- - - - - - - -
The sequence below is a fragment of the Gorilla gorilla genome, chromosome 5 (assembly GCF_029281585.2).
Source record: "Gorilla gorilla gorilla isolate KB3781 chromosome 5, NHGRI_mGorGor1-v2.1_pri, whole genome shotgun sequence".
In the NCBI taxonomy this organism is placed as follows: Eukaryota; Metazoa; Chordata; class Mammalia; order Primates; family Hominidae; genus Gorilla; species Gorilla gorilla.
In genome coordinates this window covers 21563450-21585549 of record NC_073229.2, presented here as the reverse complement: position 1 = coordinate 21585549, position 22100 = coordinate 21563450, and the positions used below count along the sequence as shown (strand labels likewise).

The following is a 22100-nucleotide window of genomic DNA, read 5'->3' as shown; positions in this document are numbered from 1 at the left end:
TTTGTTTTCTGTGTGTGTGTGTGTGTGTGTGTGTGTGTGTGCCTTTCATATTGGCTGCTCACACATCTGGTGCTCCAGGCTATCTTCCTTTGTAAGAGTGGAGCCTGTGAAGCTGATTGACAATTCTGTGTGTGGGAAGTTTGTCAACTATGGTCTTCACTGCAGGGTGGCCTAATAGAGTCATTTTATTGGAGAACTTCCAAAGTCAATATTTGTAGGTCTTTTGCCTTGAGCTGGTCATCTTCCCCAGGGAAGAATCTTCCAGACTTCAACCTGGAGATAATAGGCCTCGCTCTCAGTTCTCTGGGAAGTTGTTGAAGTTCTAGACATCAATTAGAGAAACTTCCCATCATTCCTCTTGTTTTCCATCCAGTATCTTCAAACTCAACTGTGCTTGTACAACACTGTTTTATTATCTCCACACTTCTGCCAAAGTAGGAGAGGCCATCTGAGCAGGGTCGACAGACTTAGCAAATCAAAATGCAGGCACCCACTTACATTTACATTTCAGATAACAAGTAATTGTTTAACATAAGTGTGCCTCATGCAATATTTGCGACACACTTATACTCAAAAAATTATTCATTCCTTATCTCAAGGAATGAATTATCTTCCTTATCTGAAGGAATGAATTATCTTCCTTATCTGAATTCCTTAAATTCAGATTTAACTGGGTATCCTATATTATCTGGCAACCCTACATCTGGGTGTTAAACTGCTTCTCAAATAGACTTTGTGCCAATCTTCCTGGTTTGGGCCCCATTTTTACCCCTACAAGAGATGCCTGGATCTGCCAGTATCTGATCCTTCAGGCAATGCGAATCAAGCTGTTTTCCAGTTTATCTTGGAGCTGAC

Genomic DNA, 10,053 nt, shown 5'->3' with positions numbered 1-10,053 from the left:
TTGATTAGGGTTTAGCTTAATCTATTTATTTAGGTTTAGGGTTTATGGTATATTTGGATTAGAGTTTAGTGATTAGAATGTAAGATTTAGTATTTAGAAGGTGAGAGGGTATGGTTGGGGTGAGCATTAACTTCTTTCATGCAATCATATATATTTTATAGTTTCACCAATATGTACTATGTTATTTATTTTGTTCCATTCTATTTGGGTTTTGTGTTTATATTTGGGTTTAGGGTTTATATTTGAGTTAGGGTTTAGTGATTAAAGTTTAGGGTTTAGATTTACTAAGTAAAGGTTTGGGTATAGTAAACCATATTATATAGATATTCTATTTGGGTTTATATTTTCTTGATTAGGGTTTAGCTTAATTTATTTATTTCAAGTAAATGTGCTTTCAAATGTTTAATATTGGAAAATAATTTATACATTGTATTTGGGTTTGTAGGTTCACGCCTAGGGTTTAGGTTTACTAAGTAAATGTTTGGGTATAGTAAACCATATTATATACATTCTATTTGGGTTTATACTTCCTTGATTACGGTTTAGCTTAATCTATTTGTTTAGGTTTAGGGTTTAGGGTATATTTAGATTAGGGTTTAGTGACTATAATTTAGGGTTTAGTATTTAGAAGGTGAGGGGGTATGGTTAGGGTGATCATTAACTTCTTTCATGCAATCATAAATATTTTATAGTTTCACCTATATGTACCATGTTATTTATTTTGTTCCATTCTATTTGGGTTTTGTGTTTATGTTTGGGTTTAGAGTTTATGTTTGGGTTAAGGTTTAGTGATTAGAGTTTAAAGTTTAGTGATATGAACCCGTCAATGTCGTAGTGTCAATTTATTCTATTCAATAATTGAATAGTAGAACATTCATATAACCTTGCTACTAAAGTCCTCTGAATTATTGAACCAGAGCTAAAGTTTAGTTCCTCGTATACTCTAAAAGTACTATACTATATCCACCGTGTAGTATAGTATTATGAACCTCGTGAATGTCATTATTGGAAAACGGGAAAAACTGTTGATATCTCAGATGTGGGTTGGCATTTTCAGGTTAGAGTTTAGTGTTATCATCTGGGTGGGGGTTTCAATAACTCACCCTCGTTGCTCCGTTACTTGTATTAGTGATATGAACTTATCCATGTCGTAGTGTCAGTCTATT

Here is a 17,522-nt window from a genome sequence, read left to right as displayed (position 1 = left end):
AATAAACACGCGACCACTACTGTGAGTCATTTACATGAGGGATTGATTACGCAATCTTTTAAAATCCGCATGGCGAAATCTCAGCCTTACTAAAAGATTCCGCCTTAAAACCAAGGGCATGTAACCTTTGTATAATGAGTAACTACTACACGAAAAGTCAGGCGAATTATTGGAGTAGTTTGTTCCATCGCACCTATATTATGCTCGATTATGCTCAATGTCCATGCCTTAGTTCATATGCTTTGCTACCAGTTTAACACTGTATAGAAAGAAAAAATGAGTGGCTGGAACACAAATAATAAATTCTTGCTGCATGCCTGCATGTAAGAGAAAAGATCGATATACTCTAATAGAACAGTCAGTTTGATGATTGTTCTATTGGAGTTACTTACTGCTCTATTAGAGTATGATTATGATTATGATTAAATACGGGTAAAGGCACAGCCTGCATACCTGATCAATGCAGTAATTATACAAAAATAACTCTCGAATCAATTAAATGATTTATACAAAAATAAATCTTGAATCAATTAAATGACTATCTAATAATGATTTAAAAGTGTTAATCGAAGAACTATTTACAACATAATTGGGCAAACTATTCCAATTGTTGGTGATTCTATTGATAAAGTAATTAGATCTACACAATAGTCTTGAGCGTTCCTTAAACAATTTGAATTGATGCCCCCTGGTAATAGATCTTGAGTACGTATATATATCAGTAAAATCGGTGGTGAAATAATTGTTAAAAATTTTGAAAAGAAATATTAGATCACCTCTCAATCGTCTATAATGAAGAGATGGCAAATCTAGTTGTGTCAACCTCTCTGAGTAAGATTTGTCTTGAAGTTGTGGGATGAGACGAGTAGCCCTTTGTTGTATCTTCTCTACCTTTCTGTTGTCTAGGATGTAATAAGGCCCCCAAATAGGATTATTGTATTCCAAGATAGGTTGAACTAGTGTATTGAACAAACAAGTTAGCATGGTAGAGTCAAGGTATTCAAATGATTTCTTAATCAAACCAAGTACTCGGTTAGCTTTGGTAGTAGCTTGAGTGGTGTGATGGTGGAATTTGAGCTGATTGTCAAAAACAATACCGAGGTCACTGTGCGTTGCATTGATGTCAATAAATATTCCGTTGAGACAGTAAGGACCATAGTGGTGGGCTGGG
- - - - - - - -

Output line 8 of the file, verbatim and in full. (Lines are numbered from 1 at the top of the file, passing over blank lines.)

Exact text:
TTGATTAGGGTTTAGCTTAATCTATTTATTTAGGTTTAGGGTTTATGGTATATTTGGATTAGAGTTTAGTGATTAGAATGTAAGATTTAGTATTTAGAAGGTGAGAGGGTATGGTTGGGGTGAGCATTAACTTCTTTCATGCAATCATATATATTTTATAGTTTCACCAATATGTACTATGTTATTTATTTTGTTCCATTCTATTTGGGTTTTGTGTTTATATTTGGGTTTAGGGTTTATATTTGAGTTAGGGTTTAGTGATTAAAGTTTAGGGTTTAGATTTACTAAGTAAAGGTTTGGGTATAGTAAACCATATTATATAGATATTCTATTTGGGTTTATATTTTCTTGATTAGGGTTTAGCTTAATTTATTTATTTCAAGTAAATGTGCTTTCAAATGTTTAATATTGGAAAATAATTTATACATTGTATTTGGGTTTGTAGGTTCACGCCTAGGGTTTAGGTTTACTAAGTAAATGTTTGGGTATAGTAAACCATATTATATACATTCTATTTGGGTTTATACTTCCTTGATTACGGTTTAGCTTAATCTATTTGTTTAGGTTTAGGGTTTAGGGTATATTTAGATTAGGGTTTAGTGACTATAATTTAGGGTTTAGTATTTAGAAGGTGAGGGGGTATGGTTAGGGTGATCATTAACTTCTTTCATGCAATCATAAATATTTTATAGTTTCACCTATATGTACCATGTTATTTATTTTGTTCCATTCTATTTGGGTTTTGTGTTTATGTTTGGGTTTAGAGTTTATGTTTGGGTTAAGGTTTAGTGATTAGAGTTTAAAGTTTAGTGATATGAACCCGTCAATGTCGTAGTGTCAATTTATTCTATTCAATAATTGAATAGTAGAACATTCATATAACCTTGCTACTAAAGTCCTCTGAATTATTGAACCAGAGCTAAAGTTTAGTTCCTCGTATACTCTAAAAGTACTATACTATATCCACCGTGTAGTATAGTATTATGAACCTCGTGAATGTCATTATTGGAAAACGGGAAAAACTGTTGATATCTCAGATGTGGGTTGGCATTTTCAGGTTAGAGTTTAGTGTTATCATCTGGGTGGGGGTTTCAATAACTCACCCTCGTTGCTCCGTTACTTGTATTAGTGATATGAACTTATCCATGTCGTAGTGTCAGTCTATT